Wednesday, September 15, 2010

Last of the Lino

Every once in a while you just have to marvel at the magic of the Blogosphere. Back in June of 2007 I posted a picture of the linoleum that was under the carpet on the stair landings in my house. Within a week someone saw the post and sent me pictures of my linoleum in a Omaha, NE catalog dated June of 1929. Pretty amazing.

Needless to say, that pretty much nails down the date of when the linoleum was installed. This was not too surprising. It was during the 1920s that the house went through the major cut-up in to apartments. When they did this, they covered all of the common floor areas in the house with linoleum. This included the foyer, 2 stair landings, and the upstairs hall.

Then in the 1970s the linoleum was pulled up in all of those areas except for the landings. The reason they pulled it up was because they were putting down a 3/8th inch under-lament (particle board) and then the floors were covered with a 12X12 fake wood tile. This under-lament and tile was put down in all rooms and the linoleum in the common areas made the floors uneven and caused problems when transitioning from the common area floor to an apartment floor. There was no transition necessary for the landings, so the linoleum was left and covered.

So now you may be asking yourself, “Well, if it was pulled up then how do you know it was there”. The answer to that is, because when they pulled up the linoleum they left behind the under-lament that was used for it. In this case it was a paper product. You can either think of it as really thin cardboard or really thick newspaper. This product was glued down to the wood to get a really smooth surface and then the linoleum was glued down to it. When the linoleum is pulled up half of the paper under-lament comes up with it and the other half stays glued to the floor. What remained was not really thick enough to cause problems for the 1970s particle board under-lament, so it was left.

It did, however, cause me problems. I had to pull it all up to get back to the original 1X6 T&G redwood floors. I tried all kinds of things from different scrapers, heat guns, chemicals. In the end what worked best was water. Lots and lots of water. I mean really, really a lot of water. The adhesive that was used to glue down the paper product is a water based adhesive. It becomes active again when you get it wet. The challenge was to get the water down under the under-lament to where the glue was.

If you just pour water on to the paper product the water beads up on top and just sits there. What I found works best is towels or sheets. You lay the towels and sheets down first and then soak them in water. Now the water sits on top evenly and penetrates over time down through the paper product. Once the glue gets wet the stuff comes up in big sheets. For small areas you can also use boiling water. It penetrates even faster.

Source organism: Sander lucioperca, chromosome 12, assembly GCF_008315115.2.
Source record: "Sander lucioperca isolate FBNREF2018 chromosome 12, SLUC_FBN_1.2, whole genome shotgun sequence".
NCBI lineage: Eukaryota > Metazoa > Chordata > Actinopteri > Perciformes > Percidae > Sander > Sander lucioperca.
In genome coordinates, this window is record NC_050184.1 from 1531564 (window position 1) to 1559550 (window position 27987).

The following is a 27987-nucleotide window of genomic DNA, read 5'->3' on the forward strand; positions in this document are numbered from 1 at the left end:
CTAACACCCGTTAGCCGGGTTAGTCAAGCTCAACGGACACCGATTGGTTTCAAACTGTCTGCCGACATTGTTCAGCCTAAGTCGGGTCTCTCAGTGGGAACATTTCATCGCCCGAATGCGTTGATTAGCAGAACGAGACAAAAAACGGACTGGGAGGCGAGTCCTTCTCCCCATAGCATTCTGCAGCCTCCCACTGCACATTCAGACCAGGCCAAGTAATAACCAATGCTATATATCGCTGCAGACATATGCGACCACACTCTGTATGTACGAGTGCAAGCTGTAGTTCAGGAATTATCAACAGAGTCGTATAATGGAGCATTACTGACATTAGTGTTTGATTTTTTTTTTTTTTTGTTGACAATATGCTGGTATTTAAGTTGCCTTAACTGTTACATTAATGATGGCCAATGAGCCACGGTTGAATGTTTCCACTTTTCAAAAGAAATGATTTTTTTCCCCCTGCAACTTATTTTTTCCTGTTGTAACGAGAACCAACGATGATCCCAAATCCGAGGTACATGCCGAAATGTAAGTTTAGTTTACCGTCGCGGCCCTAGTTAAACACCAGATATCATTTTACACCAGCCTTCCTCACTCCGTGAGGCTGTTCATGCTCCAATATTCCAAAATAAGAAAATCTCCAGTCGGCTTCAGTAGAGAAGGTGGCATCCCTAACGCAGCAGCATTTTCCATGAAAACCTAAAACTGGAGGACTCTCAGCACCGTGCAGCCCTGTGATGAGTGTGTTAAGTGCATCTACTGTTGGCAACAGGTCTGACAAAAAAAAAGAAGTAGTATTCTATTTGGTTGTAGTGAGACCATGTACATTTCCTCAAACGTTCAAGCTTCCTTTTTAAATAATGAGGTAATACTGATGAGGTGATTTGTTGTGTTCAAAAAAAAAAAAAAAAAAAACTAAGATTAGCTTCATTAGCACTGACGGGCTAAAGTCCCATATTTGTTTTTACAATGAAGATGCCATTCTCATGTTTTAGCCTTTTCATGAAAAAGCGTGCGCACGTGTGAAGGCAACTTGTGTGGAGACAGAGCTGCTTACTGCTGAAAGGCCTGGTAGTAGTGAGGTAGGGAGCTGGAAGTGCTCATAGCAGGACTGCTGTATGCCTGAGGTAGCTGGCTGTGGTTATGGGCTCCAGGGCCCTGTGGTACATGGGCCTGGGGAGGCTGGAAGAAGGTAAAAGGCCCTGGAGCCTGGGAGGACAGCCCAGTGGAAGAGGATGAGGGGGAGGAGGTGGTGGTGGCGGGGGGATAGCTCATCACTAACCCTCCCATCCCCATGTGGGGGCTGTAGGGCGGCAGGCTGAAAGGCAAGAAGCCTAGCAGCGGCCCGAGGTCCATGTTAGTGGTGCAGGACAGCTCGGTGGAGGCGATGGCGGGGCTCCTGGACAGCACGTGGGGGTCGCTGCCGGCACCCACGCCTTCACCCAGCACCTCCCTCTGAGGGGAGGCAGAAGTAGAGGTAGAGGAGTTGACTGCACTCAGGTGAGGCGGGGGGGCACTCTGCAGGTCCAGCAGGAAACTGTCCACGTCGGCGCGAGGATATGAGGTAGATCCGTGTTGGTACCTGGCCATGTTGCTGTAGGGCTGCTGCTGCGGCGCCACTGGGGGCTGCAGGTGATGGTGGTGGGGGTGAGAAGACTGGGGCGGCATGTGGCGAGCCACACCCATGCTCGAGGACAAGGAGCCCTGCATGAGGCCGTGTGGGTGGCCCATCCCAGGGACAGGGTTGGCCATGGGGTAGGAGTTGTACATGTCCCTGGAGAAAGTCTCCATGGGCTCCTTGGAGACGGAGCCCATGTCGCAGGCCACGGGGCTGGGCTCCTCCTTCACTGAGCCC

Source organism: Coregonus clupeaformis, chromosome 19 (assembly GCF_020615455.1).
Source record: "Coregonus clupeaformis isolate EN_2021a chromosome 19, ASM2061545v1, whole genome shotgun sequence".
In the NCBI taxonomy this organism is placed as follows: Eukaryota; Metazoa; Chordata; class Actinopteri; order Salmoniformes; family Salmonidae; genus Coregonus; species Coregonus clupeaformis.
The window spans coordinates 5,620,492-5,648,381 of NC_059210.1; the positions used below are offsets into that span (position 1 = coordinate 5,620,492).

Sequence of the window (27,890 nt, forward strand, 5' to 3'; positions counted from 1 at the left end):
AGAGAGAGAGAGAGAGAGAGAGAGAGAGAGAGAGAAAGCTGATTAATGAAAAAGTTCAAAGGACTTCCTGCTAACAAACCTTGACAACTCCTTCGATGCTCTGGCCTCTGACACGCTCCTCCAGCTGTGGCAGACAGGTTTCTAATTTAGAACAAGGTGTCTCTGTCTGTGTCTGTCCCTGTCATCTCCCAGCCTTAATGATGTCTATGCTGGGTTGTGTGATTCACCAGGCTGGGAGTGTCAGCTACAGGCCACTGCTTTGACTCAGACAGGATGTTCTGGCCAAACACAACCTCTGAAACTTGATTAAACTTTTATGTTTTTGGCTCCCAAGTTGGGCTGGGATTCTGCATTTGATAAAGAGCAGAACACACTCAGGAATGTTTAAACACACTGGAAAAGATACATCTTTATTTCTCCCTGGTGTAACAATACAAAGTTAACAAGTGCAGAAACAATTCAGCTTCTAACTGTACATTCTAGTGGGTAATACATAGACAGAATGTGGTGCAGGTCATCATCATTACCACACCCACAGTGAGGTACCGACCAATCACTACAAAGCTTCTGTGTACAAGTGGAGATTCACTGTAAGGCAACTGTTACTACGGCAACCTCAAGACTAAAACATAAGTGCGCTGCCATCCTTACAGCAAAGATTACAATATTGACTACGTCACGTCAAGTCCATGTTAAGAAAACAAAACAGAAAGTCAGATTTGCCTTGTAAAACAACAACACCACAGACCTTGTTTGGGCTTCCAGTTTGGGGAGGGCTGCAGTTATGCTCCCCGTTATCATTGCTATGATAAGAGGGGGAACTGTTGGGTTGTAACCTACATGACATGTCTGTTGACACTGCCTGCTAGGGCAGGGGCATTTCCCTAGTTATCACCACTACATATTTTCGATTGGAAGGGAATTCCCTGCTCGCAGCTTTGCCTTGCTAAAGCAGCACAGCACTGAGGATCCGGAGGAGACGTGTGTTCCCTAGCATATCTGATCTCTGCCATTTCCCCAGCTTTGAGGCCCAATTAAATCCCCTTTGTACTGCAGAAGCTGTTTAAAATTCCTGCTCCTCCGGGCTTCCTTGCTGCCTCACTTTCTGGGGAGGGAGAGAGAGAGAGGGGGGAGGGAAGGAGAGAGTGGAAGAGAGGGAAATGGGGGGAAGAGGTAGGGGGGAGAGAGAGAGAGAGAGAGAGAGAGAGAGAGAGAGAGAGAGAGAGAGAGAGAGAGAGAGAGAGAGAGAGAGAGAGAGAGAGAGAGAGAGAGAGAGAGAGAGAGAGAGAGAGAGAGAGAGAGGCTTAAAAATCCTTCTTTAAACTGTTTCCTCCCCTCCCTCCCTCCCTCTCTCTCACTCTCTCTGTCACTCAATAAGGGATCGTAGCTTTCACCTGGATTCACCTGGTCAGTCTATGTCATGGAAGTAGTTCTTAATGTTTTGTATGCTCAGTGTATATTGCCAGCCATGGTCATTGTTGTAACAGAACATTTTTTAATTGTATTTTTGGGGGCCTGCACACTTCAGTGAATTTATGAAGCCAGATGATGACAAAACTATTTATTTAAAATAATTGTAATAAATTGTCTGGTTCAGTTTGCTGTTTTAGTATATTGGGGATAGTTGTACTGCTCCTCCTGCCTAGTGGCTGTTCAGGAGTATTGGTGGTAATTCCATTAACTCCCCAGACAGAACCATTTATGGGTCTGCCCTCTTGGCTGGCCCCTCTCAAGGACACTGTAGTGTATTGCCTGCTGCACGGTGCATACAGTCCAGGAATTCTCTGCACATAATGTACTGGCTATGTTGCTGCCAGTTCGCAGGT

As I said, it takes a lot of water. When I did the upstairs hallway I must have had every sheet and towel I own down on the floor covered in water. There may have 20 or 30 gallons of water on the floor. It was quite surreal to have that much standing water on the floor of an upstairs hallway that is 30 feet long and 4 feet wide.

Once the paper stuff comes up the floors must be washed down immediately before the remaining residue hardens up again. I did the upstairs hallway first and it was a huge mess. I would not attempt to do such a larger area like that again all at once. When I did the foyer I did it in several 4X4 foot sections. This is about the size of one of the landings.

Believe it or not, that is linoleum on the landings

It comes up easy

Except on the leading edge where people walk

They used tacks and a stronger adheseive that is not water based

The paper product covers the landings completely

Add water and let simmer for 60 minutes

They did not skimp on the paste. This is what it looks like once the paper comes off.

It goes pretty fast. It is really only about 20 minutes worth of work per landing, but it must sit for an hour with the water on it. At this point the wood is still very wet and damages easily. I won't even walk on it until tomorrow.

Once it dries, any remaining paste turns white.


Karen Anne said...

The more I read your blog, the more I am:

Amazed at the beauty of your house.

Staggered at the amount of work you do.

Consumed with envy :-)

Jesse said...

Dear Greg

It is so cool that you were able to date the lino to the 1920's. I am sorry you did not make your vacation but look what all you got done. You are lucky that there were so many layers of coverings over the original floors. They probably protected them. I volunteer at a house museum called Glenmore Mansion in Jefferson City Tn. The floors in the service area are worn so badly in the halls and butlers pantry that it looks like pot holes in the road. Your landings are beautiful when they are all wet. Your floors are going to be amazing. Have a great day and good luck

Greg said...


I'm not sure if it's a dream come true or a nightmare that won't end.


Yes, I think the lino going down 80 years ago did a lot to save the floors. Prior to the lino there was a 27-inch carpet runner, which I will be putting back down.


Anonymous said...

you're really getting down to the finish line, wow.

bewler said...

Wow, Greg! It's going to look great! If it makes you feel better, we removed 7 layers (including luan) of lino in our kitchen. It was a huge drag, but so worth it in the end. You are an inspiration to all of us "old house"DYIers!

Greg said...

Thanks, it really is worth it.